Author(s): Tomko RP, Xu R, Philipson L
Abstract Share this page
Abstract The subgroup C of the adenoviruses (Ad) and the group B coxsackieviruses (CVB) are structurally unrelated viruses that are known to compete for an unidentified cell surface receptor. We now describe the isolation of cDNAs from human and mouse that encode the human CVB and Ad2 and 5 receptor (HCAR) and the mouse CVB Ad2 and 5 receptor (MCAR). Both are 46-kDa glycoproteins whose primary amino acid sequences are highly homologous. Structurally, HCAR and MCAR appear to be transmembrane proteins that contain two extracellular immunoglobulin-like domains and therefore belong to this superfamily. Transfection of either of these cDNA molecules into receptor-negative NIH 3T3 cells conferred susceptibility to CVB infection and permitted the expression of beta-galactosidase from a recombinant Ad5 vector. In addition, HCAR and MCAR mRNAs could be detected on Northern blots of oligo(dT)-selected RNA from receptor-positive HeLa cells and TCMK-1 as well as several tissues of human and mouse origin that are known to be targets for Ad and CVB infections. Finally, Western blots using antibodies that inhibit virus binding to either the human or mouse CVB receptors detected 46-kDa proteins in HCAR- and MCAR-transfected cells, respectively. Taken together, these results confirm that the isolated cDNAs encode the receptors for the subgroup C Ad and CVB.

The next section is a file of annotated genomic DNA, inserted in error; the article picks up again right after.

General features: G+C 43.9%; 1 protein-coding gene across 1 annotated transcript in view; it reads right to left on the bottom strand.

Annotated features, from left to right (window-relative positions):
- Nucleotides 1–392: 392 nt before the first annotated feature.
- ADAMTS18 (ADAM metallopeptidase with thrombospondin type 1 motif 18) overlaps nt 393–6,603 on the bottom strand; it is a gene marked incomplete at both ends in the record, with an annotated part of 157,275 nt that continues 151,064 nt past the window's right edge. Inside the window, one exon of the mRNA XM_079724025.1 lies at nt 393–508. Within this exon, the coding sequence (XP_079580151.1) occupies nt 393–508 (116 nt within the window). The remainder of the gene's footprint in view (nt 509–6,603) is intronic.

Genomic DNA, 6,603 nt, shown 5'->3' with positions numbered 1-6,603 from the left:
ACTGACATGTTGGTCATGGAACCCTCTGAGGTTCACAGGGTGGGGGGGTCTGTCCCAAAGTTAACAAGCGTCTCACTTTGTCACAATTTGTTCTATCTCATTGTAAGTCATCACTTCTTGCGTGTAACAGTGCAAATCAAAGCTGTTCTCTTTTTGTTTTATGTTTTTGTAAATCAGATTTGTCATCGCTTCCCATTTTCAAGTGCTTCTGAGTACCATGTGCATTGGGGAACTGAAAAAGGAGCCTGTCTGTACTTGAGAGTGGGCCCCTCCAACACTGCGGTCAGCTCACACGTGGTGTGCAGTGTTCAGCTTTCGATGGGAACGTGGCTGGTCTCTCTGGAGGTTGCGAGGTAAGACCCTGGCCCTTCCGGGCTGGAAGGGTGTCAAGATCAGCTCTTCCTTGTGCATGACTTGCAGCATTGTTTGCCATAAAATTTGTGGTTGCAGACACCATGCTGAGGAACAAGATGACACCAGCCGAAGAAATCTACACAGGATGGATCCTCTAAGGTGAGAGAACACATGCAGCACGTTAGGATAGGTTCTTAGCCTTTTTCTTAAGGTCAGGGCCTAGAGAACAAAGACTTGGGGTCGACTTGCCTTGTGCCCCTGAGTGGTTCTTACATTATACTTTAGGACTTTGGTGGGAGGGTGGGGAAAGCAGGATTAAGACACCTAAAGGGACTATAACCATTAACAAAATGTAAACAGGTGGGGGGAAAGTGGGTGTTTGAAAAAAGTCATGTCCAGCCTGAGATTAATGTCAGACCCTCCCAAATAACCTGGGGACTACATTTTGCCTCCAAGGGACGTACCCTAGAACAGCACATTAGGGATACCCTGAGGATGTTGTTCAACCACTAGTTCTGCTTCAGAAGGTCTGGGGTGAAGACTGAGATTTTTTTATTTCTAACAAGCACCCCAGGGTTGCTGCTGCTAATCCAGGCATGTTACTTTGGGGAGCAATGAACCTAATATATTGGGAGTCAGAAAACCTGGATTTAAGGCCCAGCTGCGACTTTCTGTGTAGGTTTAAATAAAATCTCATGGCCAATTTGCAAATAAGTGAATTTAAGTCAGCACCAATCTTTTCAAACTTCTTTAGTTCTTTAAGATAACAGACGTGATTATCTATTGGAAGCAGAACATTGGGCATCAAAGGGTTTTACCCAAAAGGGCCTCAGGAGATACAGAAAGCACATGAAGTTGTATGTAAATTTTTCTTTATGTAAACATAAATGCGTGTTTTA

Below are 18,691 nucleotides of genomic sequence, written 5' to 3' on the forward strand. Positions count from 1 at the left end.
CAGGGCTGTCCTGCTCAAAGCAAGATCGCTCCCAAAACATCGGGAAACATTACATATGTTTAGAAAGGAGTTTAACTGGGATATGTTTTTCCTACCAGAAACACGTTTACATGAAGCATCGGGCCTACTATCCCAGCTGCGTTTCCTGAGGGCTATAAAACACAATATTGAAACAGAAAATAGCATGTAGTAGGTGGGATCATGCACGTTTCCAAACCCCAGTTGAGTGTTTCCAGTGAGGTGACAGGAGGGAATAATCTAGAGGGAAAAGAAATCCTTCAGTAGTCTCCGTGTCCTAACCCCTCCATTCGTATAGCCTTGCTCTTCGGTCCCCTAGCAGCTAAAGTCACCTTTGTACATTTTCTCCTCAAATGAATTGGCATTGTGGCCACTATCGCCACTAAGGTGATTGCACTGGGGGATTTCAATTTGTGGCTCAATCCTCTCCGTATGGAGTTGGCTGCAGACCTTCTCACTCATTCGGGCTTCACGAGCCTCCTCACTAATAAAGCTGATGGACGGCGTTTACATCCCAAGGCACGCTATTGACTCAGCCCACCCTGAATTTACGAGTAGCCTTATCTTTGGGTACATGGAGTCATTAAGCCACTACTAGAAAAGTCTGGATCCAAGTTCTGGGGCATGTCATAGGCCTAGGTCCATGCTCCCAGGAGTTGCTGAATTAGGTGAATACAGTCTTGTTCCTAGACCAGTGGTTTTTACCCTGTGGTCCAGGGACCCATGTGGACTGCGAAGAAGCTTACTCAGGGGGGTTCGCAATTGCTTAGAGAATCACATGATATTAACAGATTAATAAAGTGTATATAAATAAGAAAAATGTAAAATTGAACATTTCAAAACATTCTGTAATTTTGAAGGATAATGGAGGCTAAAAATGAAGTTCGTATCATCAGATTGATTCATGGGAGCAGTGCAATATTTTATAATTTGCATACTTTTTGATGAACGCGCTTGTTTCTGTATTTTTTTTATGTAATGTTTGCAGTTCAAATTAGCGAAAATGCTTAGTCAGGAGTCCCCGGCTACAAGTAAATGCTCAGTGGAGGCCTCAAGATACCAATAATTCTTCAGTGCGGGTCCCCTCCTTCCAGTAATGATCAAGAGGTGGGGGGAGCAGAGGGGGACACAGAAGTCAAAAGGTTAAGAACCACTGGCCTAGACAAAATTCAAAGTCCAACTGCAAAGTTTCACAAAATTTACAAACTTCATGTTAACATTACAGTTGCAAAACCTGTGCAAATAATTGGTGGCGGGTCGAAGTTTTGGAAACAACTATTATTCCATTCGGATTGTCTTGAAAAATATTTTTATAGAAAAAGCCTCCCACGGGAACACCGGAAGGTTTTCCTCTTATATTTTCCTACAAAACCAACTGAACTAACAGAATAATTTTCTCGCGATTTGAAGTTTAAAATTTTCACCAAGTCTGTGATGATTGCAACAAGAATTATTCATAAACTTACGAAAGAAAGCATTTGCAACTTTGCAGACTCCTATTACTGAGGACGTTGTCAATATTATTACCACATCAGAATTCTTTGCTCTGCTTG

This article was published in Proc Natl Acad Sci U S A
and referenced in Journal of Nanomedicine & Nanotechnology